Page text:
AvtoVAZ became part of Russian arms vendor Rosoboronexport two years ago, and is being integrated into other Rosoboronexport industrial initiatives.
“We have received an offer from the helicopter makers of Oboronprom,” AvtoVAZ president Vladimir Artyakov told Flight International.
“They want a new rotary piston engine on their lightweight helicopters, and they want us to do this work for them.”
AvtoVAZ had been producing rotary piston engines since the 1970s for KGB cars until about three years ago. A derivative of the auto engine for aviation purposes failed in the early 1990s when Mil refused to accept the power plant for the Mi-34 due to reliability problems.
Given advances in manufacturing and computer-aided design technology however, the company now believes it can build a durable and reliable rotary piston engine for aviation applications. It recently reaffirmed that it will produce a next-generation aviation engine for the Kazan Aktai.
Text 3. X2 marks the spot for radical rotor designs
(Sikorsky’s X2 helicopter programme has a mixed R&D heritage, and could be the model for the next generation of rotorcraft designs) A long with broadening the realm of vertical lift, first flight of Sikorsky’s compound helicopter demonstrator in the fourth quarter this year will also spotlight what may become the best model for introducing new civil and military rotorcraft designs – do it yourself.
DIY models could become widespread in the US rotorcraft industry, with limited amounts of government funding available for research and development and demonstrator vehicles that showcase transformational technologies.
The US government continues to invest in the basic and applied research that helps manufacturers create breakthrough aircraft. However, the prime focus for most funding has become results-oriented incremental component efficiency improvements to aid the US military on the battlefield.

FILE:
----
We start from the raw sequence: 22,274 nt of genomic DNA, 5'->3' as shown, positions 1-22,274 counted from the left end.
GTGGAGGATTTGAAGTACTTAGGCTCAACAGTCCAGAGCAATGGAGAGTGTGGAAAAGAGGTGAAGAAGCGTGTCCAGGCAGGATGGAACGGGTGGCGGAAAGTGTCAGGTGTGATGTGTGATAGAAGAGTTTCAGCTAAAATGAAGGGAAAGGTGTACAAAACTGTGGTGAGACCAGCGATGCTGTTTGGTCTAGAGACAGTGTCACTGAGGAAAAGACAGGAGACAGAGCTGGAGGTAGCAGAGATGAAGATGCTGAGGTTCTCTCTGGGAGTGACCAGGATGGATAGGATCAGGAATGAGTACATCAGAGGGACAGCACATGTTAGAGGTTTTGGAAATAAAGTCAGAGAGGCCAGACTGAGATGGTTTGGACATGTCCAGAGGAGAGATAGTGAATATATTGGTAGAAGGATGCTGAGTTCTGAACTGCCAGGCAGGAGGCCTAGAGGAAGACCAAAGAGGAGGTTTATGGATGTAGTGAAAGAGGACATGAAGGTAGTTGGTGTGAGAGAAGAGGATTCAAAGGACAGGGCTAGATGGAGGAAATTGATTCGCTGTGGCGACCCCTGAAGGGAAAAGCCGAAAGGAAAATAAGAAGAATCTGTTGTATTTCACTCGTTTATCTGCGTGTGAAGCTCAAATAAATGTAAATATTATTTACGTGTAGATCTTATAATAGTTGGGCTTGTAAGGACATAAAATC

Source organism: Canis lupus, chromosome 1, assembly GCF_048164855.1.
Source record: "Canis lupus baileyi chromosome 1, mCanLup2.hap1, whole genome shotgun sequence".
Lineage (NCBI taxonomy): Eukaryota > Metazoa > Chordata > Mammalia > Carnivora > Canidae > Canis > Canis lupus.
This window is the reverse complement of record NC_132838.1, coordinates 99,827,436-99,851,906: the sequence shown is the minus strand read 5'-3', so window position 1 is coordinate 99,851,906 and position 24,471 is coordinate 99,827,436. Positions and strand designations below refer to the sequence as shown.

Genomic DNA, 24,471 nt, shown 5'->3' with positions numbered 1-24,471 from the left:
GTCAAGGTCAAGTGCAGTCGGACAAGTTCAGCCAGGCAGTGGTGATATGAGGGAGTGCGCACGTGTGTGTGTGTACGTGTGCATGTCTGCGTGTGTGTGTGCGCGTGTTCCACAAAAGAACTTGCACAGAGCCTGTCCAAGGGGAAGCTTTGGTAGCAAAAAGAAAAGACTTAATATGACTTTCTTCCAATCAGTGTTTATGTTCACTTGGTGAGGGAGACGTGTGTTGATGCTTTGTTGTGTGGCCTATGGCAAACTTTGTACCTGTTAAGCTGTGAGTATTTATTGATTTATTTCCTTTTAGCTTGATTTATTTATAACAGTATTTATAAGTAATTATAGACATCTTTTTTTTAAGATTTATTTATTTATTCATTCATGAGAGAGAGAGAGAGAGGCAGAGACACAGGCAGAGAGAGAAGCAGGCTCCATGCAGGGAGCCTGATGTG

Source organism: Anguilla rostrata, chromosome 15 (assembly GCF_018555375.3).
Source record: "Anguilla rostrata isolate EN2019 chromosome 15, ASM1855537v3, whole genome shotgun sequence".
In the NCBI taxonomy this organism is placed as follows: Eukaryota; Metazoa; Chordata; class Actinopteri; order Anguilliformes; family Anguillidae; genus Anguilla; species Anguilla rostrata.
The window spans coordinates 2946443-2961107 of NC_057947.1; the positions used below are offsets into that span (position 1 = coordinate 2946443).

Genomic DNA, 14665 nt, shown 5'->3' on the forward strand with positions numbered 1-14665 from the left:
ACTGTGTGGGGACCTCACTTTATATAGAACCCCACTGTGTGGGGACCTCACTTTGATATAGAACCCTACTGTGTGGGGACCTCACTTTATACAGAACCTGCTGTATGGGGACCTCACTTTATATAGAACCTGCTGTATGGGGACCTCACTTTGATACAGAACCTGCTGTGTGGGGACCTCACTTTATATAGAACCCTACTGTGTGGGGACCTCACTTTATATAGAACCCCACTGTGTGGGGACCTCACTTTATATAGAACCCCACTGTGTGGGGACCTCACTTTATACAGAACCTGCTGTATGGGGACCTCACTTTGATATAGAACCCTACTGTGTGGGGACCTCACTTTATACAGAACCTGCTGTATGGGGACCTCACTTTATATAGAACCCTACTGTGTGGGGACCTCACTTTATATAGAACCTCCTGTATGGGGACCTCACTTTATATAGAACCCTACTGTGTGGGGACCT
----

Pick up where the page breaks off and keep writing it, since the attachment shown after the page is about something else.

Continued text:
Trough the X2 concept is the result of much of that government-funded R&D, the demonstrator itself is 100% Sikorsky funded, and features a frugality and simplicity that reflects who is paying the bill. The aircraft is being from numerous off-the-shelf components scavenged from near and far to keep costs low; so much so that Peter Grant, Sikorsky advanced programmes manager, affectionately refers to the two-seater as a “mongrel”. It uses dual rigid counter-rotating coaxial main rotors and a pusher propeller to reach cruise speeds of 250kt (462km/h), well beyond the 170km maximum speed for conventional helicopters.
The X2 has a mixed heritage of government and industry R&D in rotor systems, propulsion, aerodynamics and controls technologies that will help it meet performance goals of high speed and “low” vibration level as a traditional helicopter at its top speed of 140kt.
The X2’s chief predecessor, the XH-59A advancing blade concept (ABC) helicopter, was built by Sikorsky and funded by the US Army, NASA, Sikorsky and others. Two vehicles were built and readied in two years, starting in 1971, a time when the US government funded such experimental aircraft.
The goal was to test the premise that rigid counter-rotating main rotor, where the advancing blade on each side produces lift while both retreated blades are feathered, could be used reduce drag and tip velocities to allow for cruise speeds well above the norm for helicopters. During testing from 1973 to 1977, Sikorsky pilots reached 240kt with the help of two fuel-thirsty auxiliary turbojets.
Though it was successful, the flight-test programme proved that the concept was ahead of its time because the technologies needed to solve key issues – high vibration levels, tedious mechanical control mechanisms and inefficient power management – have only recently become available.